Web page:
For example, if a right-handed defenseman is playing on the left side, in the attack on the puck as described above, he or she immediately puts the puck under protection. If the fore checking team’s course of action is an attempt at an inside-out fore check meant to force the puck back up the same side board, the off-handed defender has several advantages. By virtue of stick position, the defenseman will pick the puck up on his or her forehand, body between the puck and the attacker. In contrast, a defensemen playing on the strong side will retrieve the puck on the backhand, exposing it to the fore check. Additionally, because the off-handed defenseman has puck control on the forehand (along with superior puck protection), he or she should be able to accelerate more quickly, improving the opportunity to defeat the fore check (Marino et al., 1987). Even if the initial fore check is successful, the cut back by the defenseman will be tighter, quicker, and easier when on his or her backhand rather than forehand, and the situation once again provides excellent body position for puck protection. Upon recovery from a backhand cut back, the off-handed defenseman maintains the advantage over an opposite-handed colleague, because the stick position of the off-hander naturally lessens the angle of the breakout pass to the winger. Even if the winger is breaking off the boards, such stick position offers an angle that makes receiving the pass easier (Montgomery et al., 2004).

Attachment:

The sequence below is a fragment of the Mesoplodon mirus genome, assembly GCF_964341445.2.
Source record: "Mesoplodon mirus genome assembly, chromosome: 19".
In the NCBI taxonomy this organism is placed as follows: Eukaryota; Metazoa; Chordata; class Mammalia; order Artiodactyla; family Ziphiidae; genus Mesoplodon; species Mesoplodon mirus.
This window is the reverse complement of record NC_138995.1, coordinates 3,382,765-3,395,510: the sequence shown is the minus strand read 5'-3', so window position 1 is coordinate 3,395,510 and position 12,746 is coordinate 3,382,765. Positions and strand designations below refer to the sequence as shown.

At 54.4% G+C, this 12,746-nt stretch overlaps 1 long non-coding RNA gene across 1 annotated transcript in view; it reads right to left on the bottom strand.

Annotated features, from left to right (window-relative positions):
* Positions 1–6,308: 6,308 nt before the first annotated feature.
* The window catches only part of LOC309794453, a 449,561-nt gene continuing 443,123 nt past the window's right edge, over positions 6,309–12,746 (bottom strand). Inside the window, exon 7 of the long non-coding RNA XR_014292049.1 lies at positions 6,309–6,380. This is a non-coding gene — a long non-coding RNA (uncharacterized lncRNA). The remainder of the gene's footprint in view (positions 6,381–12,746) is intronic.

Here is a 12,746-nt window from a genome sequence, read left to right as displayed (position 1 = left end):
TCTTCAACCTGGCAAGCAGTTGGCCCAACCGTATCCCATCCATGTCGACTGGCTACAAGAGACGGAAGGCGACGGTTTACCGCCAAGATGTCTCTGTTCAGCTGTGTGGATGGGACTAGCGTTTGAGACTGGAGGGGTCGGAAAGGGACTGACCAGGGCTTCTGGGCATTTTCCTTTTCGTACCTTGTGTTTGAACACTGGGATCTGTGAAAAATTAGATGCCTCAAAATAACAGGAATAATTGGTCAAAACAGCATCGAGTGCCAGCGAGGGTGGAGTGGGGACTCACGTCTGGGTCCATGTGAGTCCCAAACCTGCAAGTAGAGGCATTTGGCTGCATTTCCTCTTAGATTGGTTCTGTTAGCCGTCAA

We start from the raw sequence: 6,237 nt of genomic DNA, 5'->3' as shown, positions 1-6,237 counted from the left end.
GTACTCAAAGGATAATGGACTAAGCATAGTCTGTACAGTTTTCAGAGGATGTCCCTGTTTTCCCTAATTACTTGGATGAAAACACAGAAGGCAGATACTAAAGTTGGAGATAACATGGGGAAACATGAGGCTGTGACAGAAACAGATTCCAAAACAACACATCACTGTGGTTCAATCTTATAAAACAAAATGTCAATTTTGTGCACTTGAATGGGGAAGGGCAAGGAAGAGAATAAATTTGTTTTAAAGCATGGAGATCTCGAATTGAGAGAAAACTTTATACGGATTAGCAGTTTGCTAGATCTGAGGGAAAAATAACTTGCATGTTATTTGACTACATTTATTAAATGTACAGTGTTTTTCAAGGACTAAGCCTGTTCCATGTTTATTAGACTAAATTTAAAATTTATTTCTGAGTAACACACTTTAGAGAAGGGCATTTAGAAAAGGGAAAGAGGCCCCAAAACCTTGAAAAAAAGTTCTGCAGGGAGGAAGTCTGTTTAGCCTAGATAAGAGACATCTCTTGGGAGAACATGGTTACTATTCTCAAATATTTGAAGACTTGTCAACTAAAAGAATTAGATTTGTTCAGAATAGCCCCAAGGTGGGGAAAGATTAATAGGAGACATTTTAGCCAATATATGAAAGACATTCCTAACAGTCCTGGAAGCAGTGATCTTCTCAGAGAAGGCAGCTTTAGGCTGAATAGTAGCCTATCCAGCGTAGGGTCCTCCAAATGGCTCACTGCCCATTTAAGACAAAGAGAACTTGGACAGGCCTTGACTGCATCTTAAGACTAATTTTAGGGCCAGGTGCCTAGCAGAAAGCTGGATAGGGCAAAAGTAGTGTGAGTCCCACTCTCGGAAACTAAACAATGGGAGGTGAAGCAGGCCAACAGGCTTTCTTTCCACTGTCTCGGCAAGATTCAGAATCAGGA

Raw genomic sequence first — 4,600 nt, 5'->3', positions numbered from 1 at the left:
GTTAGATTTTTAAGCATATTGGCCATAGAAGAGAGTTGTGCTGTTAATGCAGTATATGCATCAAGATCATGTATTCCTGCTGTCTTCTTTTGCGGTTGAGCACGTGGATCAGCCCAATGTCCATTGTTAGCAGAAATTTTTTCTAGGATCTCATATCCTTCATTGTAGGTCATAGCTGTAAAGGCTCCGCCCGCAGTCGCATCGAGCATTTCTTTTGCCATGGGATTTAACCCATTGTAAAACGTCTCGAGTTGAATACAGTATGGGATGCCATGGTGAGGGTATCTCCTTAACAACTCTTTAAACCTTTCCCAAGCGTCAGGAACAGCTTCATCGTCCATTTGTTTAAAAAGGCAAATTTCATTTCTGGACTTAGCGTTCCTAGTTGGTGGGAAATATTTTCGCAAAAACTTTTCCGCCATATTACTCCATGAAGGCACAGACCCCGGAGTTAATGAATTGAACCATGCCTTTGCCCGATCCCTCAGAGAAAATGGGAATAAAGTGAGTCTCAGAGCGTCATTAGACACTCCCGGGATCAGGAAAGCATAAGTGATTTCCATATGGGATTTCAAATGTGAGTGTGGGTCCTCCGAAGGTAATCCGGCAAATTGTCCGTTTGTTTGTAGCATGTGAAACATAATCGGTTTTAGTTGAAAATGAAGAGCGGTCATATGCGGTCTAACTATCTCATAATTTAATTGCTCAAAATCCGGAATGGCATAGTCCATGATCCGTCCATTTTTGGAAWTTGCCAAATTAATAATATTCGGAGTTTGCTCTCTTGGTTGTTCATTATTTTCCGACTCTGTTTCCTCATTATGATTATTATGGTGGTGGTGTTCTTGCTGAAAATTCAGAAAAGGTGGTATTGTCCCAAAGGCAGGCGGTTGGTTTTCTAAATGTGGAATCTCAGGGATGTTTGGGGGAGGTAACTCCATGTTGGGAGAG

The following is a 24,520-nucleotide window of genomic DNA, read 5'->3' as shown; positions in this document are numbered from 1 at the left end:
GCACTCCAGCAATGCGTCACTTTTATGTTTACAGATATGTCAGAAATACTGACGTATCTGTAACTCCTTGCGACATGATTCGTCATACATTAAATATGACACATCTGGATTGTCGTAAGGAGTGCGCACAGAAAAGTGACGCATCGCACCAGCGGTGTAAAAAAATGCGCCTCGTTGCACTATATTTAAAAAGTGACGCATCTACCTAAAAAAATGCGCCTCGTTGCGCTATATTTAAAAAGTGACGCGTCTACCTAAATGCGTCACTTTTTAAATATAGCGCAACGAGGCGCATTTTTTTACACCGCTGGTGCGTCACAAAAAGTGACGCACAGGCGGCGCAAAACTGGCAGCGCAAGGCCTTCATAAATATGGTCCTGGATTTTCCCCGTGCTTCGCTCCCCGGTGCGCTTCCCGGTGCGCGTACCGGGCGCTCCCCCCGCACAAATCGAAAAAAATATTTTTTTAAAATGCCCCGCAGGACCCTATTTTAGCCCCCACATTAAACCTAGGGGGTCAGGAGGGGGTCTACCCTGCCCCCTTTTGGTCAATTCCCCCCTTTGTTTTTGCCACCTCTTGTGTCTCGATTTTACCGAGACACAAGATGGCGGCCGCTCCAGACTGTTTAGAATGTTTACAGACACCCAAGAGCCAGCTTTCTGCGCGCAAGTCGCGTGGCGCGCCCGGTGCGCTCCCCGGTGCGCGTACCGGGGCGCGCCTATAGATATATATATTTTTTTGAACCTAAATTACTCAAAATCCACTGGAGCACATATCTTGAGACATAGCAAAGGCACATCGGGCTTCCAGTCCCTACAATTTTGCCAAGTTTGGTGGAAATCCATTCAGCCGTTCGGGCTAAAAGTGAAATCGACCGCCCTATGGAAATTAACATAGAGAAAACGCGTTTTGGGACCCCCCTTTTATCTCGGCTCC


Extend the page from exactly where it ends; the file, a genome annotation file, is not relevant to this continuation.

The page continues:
This one-time, controlled experiment with 10 hockey defensemen who were males aged 14–16 involved observation during an ice rink’s 2-hr open “puck-n-stick” session. Observational data was collected by 3 observers tracking 10 players playing on-handed and off-handed in the defensive and offensive zones. Each player performed 6 iterations of each of several tasks: blue line puck containment, defenseman-to-defenseman passes, one-timer shots in the offensive zone, and breakouts on the strong and weak sides of the ice in the defensive zone. A total of 540 observations were made, 360 in the offensive zone and 180 in the defensive zone. Data were coded as 1=success and 0=failure and were analyzed using SPSS; the mode and rates of success or failure were generated as descriptive statistics. Because the data were categorical and the purpose of the study was to determine the combined effects of the study variables, a non-parametric analysis was pursued (Hayes, 1991). Additionally, a chi-square analysis was used to assess the significance of relationships between variables in the offensive and defensive zones separately.